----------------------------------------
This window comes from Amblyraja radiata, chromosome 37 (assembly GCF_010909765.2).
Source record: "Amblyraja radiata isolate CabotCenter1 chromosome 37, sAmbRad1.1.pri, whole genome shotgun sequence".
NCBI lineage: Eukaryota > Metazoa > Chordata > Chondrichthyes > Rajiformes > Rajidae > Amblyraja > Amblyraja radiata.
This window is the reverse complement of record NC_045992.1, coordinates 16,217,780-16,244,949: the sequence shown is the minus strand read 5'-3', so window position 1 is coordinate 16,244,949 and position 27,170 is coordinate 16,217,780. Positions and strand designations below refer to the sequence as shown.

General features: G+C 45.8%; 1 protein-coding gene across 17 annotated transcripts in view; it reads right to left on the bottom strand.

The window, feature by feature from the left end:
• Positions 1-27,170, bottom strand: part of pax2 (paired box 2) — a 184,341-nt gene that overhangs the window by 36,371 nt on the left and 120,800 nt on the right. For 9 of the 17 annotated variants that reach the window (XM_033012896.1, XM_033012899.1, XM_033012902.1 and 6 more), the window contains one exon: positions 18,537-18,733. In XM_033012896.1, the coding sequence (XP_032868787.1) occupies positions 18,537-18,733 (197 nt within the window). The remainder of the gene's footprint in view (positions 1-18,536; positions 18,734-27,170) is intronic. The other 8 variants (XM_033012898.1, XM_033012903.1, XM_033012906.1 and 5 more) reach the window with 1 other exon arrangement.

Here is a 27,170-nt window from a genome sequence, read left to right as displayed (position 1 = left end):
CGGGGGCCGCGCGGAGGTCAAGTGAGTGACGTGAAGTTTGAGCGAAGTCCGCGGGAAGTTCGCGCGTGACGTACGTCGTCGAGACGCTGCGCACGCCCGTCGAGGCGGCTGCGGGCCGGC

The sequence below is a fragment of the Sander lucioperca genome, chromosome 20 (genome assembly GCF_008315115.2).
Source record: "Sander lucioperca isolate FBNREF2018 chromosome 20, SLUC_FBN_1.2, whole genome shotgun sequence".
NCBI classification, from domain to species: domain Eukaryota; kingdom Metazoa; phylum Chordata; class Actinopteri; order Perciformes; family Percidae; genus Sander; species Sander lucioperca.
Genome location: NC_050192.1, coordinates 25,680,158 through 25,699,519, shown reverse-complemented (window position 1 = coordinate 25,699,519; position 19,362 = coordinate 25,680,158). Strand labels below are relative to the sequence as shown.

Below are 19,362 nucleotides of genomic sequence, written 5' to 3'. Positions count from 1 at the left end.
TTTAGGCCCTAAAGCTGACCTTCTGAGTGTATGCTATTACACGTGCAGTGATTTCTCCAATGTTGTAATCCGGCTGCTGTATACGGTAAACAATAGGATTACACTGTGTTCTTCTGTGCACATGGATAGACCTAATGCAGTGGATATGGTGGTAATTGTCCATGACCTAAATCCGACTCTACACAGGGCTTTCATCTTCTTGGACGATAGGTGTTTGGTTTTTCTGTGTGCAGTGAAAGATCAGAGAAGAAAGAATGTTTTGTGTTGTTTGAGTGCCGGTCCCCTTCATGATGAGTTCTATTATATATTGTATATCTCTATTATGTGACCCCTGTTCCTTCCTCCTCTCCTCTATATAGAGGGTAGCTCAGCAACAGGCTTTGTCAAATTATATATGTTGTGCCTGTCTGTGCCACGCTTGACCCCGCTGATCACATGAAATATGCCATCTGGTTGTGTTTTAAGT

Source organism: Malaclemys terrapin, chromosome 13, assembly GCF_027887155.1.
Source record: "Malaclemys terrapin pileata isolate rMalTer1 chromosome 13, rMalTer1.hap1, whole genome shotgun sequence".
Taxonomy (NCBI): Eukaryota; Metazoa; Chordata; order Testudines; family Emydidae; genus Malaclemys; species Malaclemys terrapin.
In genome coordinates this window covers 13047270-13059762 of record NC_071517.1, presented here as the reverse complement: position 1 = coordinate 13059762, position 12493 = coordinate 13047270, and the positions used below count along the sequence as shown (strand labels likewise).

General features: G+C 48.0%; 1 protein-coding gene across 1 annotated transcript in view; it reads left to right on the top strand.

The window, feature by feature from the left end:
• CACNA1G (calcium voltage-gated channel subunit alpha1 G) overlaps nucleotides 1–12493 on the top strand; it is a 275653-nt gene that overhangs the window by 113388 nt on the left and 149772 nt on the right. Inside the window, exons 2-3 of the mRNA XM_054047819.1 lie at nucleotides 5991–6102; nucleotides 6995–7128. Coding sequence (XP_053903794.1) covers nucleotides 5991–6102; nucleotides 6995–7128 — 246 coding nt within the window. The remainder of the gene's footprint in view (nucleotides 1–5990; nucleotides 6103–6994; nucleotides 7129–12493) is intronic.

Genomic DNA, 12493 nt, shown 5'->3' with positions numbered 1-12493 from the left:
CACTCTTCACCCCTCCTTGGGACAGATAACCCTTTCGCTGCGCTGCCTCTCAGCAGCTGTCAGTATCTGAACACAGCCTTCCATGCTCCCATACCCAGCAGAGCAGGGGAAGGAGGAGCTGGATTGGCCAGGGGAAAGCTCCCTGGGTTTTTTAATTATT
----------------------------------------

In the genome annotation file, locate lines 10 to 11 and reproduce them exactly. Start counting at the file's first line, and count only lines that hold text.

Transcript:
The sequence below is a fragment of the Sander lucioperca genome, chromosome 20 (genome assembly GCF_008315115.2).
Source record: "Sander lucioperca isolate FBNREF2018 chromosome 20, SLUC_FBN_1.2, whole genome shotgun sequence".